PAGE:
Walker to sign Foxconn contract Friday after board gives approval

Vote held in closed session Wednesday

Gov. Scott Walker will sign a contract with Taiwanese company Foxconn Friday, after the state’s job creation agency voted to move ahead on a nearly $3 billion incentive package Wednesday.

Board members voted 8-2 to approve an agreement in closed session Wednesday that will clear the way for the company to begin construction on a LCD screen manufacturing facility in southeast Wisconsin.

A release from the Governor’s office says Walker will sign the agreement Friday afternoon with Foxconn chairman Terry Gou at SC Johnson in Racine.

Details now disclosed about the deal show that Foxconn will be eligible for tax credits for both capital investment and job creation totaling $2.85 billion until 2032.

The contract the board intends to execute with Foxconn would require the company to meet annual minimums for job creation in each year of construction and operation on the Racine-area campus, as well as minimum wages. The company will also have to maintain minimum levels of staffing until the completion of the contract.

Documents provided by the Wisconsin Economic Development Corp. show that the state will pay Foxconn for 15 percent of its total capital investment in the campus, which is expected to be $9 billion. The incentives would be paid out from 2019-2025, paid at nearly $193 million each year and totaling $1.35 billion. To be eligible for the incentives, the company will have to meet a minimum number of full-time jobs in each year. WEDC officials say if the company does not meet those goals, it will not be paid any of those annual incentives.

Foxconn will also be eligible for separate tax credits for jobs incentives, which would amount to the state paying the company for 17 percent of wages it pays full-time employees over the 15-year contract. Provisions of this incentive include a requirement that employees be paid at least $30,000 annually and that the company pay an average salary of $53,875. The company would also be required to maintain a minimum number of full time employees to get those tax credits, but should it not meet those goals, some of those credits would be allowed to be carried forward and paid out in future years. Should the company meet a maximum of an expected 13,000 jobs by 2022, maintaining that level until 2032, it could receive $1.06 billion in job tax credit incentives from the state of Wisconsin.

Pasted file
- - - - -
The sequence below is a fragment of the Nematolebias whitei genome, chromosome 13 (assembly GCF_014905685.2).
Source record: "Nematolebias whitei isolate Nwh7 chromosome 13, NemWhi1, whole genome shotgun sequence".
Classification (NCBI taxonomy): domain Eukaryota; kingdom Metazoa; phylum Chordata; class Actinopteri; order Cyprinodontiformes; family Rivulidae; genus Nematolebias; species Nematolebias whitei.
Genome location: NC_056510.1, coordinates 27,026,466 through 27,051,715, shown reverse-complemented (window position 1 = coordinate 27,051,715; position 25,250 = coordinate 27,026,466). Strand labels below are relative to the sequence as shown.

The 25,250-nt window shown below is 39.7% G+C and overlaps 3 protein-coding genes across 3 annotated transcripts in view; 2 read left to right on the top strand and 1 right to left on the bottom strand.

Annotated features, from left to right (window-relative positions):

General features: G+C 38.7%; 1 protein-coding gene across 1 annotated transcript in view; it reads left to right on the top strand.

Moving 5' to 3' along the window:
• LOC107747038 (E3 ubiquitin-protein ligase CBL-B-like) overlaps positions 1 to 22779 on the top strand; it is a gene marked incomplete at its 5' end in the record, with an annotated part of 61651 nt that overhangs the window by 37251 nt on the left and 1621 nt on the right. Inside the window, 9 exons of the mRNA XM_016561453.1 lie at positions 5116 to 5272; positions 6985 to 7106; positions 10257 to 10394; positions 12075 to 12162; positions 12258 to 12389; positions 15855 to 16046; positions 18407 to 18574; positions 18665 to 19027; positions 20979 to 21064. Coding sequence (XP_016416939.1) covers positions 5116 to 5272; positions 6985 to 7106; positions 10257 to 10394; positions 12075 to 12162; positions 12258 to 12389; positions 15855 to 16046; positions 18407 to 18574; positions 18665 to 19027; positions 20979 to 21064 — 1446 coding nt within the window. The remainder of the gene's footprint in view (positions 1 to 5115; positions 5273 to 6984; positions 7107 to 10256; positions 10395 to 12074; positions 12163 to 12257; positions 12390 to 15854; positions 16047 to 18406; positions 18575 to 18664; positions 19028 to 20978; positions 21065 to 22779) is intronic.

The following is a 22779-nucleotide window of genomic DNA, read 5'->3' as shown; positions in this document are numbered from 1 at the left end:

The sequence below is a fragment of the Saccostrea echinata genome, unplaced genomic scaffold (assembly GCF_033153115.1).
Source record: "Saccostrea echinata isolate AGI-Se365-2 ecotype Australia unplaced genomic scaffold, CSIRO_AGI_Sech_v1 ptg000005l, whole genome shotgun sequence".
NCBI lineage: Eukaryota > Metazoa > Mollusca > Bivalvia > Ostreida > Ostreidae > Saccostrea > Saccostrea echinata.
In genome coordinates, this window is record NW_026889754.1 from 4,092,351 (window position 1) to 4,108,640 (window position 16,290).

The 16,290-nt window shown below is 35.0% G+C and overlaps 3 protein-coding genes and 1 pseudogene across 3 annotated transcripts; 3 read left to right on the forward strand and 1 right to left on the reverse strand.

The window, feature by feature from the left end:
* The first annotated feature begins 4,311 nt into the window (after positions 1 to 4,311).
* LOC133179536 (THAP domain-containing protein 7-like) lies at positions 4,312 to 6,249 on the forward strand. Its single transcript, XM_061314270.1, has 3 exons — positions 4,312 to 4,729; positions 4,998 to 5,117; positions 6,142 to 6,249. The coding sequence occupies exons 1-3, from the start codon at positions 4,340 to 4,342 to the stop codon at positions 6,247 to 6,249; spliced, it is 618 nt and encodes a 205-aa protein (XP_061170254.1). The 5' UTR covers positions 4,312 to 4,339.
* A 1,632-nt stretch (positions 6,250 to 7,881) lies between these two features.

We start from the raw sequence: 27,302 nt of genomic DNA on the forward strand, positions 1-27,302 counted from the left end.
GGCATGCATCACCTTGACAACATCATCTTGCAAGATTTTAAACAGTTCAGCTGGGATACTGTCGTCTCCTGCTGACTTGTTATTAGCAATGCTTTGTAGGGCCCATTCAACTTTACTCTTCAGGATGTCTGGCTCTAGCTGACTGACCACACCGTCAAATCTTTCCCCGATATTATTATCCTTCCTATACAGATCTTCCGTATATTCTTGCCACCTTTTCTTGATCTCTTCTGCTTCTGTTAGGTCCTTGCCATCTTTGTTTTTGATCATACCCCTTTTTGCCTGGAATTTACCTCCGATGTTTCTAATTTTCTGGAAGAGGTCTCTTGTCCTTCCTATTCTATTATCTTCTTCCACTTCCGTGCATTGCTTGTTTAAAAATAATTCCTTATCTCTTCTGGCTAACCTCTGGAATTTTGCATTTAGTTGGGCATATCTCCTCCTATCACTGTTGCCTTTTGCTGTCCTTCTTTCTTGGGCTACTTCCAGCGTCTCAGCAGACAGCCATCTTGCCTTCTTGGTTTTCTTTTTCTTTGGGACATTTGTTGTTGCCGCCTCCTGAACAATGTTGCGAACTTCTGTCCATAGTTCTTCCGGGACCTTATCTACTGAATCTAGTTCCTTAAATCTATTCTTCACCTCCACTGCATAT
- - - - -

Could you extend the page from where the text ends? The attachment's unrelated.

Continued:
The contract also includes “clawback” provisions that WEDC officials say would allow the state to recoup money if the company doesn’t meet jobs goals or other standards. WEDC officials say if the company: supplies false or misleading information, leaves the area to conduct the same business elsewhere, or ends operation and does not resume within 12 months; within the first five years the state would move to recoup 100 percent of the incentives issued. After 2022, the company could also be declared in default if it doesn’t meet a minimum threshold of 6,500 jobs.

WEDC officials would not describe elements of the contract that have changed since the board first delayed a vote on the contract, saying they do not conduct negotiations in public.

The contract itself is largely being guaranteed personally by Foxconn Chairman and CEO Terry Gou, which WEDC officials say is uncommon but they believe shows his personal commitment to creating the major facility in Wisconsin.

WEDC officials noted the contract is complete in 2032, which means they could not clawback any of the state’s investment in the company if it chooses to move to automation in 2033 or later.

Board member Dana Wachs said he voted against the deal, saying that the risk in one industry is too much for taxpayers.

Walker to sign Foxconn contract Friday after board gives approval